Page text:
United States District Court, D. Nevada
M. Navarro, Chief Judge United States District Judge
before the Court is the Motion to Dismiss, (ECF No. 35),
filed by Defendant National Staff Organization-Nevada
(“NSO-Nevada”). Plaintiff Jaime Reborn
(“Plaintiff”)filed a Response, (ECF No. 40),
NSO-Nevada filed a Reply, (ECF No. 41).
before the Court is the Motion to Dismiss, (ECF No. 36),
filed by Defendant Nevada State Education Association
(“NSEA”). Plaintiff filed a Response, (ECF No.
39), and NSEA filed a Reply, (ECF No. 42). For the reasons
discussed below, the Court GRANTS both NSEA and
NSO-Nevada's (collectively “Defendants”)
Motions to Dismiss.
case centers upon allegations that Defendants breached the
collective bargaining agreement governing the terms of
Plaintiff's employment. (See Compl. 10:12-3, ECF
No. 1; NSEA MTD, 2:16-18, ECF No. 5). Plaintiff alleges that
until December 31, 2012, he was an employee of NSEA and a
member of NSO-Nevada, the “union that represent[s] NSEA
non-management staff members.” (Compl. 1:26-2:5).
Plaintiff alleges that on August 13, 2012, he applied for a
Director of Communications position with NSEA. (Id.
2:8-10). According to Plaintiff, NSEA
“unbelievably” responded “that [his]
qualifications did not merit and [sic] interview for Director
of Communications.” (Id. 2:14-15). Plaintiff
alleges “that [he] knew, without question, that [he]
was qualified for the position.” (Id.
on NSEA's failure to interview Plaintiff for the Director
of Communications position, Plaintiff alleges that on
September 13, 2012, he “officially asked [NSO-Nevada],
via email, to file a grievance on [his] behalf.”
(Id. 3:16-19). Subsequently, on December 31, 2012,
NSEA allegedly eliminated Plaintiff's position and
terminated his employment. (Id. 7:6-9). Plaintiff
alleges he “continued to pay union dues to NSO-Nevada
until [his] last day as an official employee of NSEA.”
(Id. 7:22-23). Plaintiff further alleges that
“NSO-Nevada took no actions to fight for [his] job . .
. nor did the NSO-Nevada take any actions [sic] to fight for
[his] request to interview for the Director of Communications
[position].” (Id. 7:19-21).
on these allegations, Plaintiff filed his Complaint against
both Defendants, asserting claims for: (1) breach of
contract; (2) breach of the covenant of good faith and fair
dealing; and (3) breach of fiduciary duty. (Id.
22:4-28:22). Each Defendant subsequently filed Motions to
Dismiss, arguing that Plaintiff's claims are (1)
preempted by § 301 of the Labor Management Relations Act
(“LMRA”), 1947, 29 U.S.C. § 185, (2) subject
to the statute of limitations therein, and (3) therefore
untimely. (See Mots. to Dismiss, ECF Nos. 5, 9).
Court agreed that Plaintiff's claims “are clearly
preempted [by the LMRA] and subject to the six-month statute
of limitations.” (Order 5:23, ECF No. 30). Because
“Plaintiff's claims accrued no later than December
31, 2012” and “Plaintiff . . . did not file his
Complaint until October 21, 2015, ” the Court
determined that Plaintiff's claims are time-barred.
(Id. 6:1- 5). Further, the Court rejected
Plaintiff's argument that the statute of limitations
should be tolled because the Defendants engaged in
“fraudulent concealment” when they
“concealed” from Plaintiff that the individual to
whom NSEA offered the Director of Communications position,
Nick DiArchangel (“DiArchangel”), did not have a
master's degree at the time of his hire. (Resp. to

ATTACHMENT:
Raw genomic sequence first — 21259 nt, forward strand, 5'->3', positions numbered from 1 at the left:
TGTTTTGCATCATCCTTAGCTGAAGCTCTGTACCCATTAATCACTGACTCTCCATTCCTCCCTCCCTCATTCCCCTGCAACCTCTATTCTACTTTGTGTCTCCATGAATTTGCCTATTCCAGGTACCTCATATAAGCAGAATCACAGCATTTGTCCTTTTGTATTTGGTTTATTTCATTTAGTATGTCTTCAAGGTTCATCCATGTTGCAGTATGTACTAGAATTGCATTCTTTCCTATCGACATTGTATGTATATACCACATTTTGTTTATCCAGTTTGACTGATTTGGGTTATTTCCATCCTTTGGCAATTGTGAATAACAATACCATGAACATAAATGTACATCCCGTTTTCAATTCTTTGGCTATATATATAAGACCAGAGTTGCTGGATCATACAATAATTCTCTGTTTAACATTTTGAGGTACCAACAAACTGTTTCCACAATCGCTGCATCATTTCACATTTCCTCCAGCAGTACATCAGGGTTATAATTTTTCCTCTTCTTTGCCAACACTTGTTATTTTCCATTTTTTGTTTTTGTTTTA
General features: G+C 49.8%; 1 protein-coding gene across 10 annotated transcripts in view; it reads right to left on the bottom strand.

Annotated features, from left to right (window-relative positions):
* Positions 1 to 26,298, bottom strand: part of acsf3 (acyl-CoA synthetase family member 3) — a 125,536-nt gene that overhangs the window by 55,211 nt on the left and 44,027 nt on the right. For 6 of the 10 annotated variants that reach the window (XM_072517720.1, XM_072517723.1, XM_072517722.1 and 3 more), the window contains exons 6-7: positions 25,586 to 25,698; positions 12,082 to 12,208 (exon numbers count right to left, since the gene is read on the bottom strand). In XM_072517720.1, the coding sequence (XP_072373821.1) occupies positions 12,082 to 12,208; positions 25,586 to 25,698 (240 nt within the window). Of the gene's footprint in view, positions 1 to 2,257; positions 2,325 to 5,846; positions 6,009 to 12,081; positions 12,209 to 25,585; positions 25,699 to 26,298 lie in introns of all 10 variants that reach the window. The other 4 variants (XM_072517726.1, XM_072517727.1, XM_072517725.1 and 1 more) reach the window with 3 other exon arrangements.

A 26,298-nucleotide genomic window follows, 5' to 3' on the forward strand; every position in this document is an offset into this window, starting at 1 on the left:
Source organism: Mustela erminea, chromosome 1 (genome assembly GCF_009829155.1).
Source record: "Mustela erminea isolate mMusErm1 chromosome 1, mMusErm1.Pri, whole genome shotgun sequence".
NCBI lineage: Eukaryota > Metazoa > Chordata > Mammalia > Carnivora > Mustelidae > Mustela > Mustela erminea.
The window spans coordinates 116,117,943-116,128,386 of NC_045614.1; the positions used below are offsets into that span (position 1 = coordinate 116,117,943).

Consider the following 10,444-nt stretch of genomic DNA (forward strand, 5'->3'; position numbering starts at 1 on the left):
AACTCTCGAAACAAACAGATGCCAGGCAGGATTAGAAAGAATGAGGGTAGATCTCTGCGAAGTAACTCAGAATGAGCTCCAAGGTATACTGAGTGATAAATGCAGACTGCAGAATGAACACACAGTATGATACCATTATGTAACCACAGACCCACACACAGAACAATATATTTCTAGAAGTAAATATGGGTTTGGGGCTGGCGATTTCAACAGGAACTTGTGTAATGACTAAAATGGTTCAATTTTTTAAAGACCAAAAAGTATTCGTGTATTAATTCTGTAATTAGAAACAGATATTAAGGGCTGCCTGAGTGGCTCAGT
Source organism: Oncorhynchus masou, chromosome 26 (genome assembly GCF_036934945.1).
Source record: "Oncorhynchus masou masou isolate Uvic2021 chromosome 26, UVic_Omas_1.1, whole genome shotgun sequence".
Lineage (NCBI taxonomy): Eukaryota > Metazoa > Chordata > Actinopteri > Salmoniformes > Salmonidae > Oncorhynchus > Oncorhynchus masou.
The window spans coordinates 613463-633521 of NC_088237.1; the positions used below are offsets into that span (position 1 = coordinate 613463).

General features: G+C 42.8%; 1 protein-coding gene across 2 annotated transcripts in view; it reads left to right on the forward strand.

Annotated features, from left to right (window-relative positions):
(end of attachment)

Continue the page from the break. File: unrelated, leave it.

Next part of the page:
NSO-Nevada MTD 2:20-21, ECF No. 15; Resp. to NSEA MTD
1:22-23, ECF No. 14). The Court explained:
[T]here is no plausible basis for such tolling in the instant
case. Plaintiff's allegation of fraudulent concealment
has no bearing on NSO-Nevada's failure to initiate a
grievance or NSEA's failures to “fully vet[
Plaintiff's] application” or “allow[
Plaintiff] to interview for the Director of Communications
position.” (Compl. 22:23-25). Accordingly, even
assuming Defendants concealed DiArchangel's job
qualifications, Plaintiff has not demonstrated any reason to
toll the six-month statute of limitations.
Court therefore dismissed Plaintiff's claims as
time-barred, but granted Plaintiff leave to amend “to
allege facts demonstrating that tolling is
appropriate.” (Id. 7:14-20). In the instant
Motions to Dismiss, Defendants argue Plaintiff's Second
Amended Complaint (“SAC”), (ECF No. 34), again
fails to allege any viable exceptions to the LMRA's
statute of limitations.
12(b)(6) of the Federal Rules of Civil Procedure mandates
that a court dismiss a cause of action that fails to state a
claim upon which relief can be granted. See North Star
Int'l v. Ariz. Corp. Comm'n, 720 F.2d
578, 581 (9th Cir. 1983). When considering a motion to
dismiss under Rule 12(b)(6) for failure to state a claim,
dismissal is appropriate only when the complaint does not
give the defendant fair notice of a legally cognizable claim
and the grounds on which it rests. See Bell Atl. Corp. v.
Twombly, 550 U.S. 544, 555 (2007). In considering
whether the complaint is sufficient to state a claim, the
Court will take all material allegations as true and construe
them in the light most favorable to the plaintiff. See NL
Indus., Inc. v. Kaplan, 792 F.2d 896, 898 (9th Cir.
Court, however, is not required to accept as true allegations
that are merely conclusory, unwarranted deductions of fact,
or unreasonable inferences. See Sprewell v. Golden State
Warriors, 266 F.3d 979, 988 (9th Cir. 2001). A formulaic
recitation of a cause of action with conclusory allegations
is not sufficient; a plaintiff must plead facts showing that
a violation is plausible, not just possible.
Ashcroft v. Iqbal, 556 U.S. 662, 678 (2009) (citing
Twombly, 550 U.S. at 555) (emphasis added). In order
to survive a motion to dismiss, a complaint must allege
“sufficient factual matter, accepted as true, to state
a claim to relief that is plausible on its face.”
Id. “A claim ...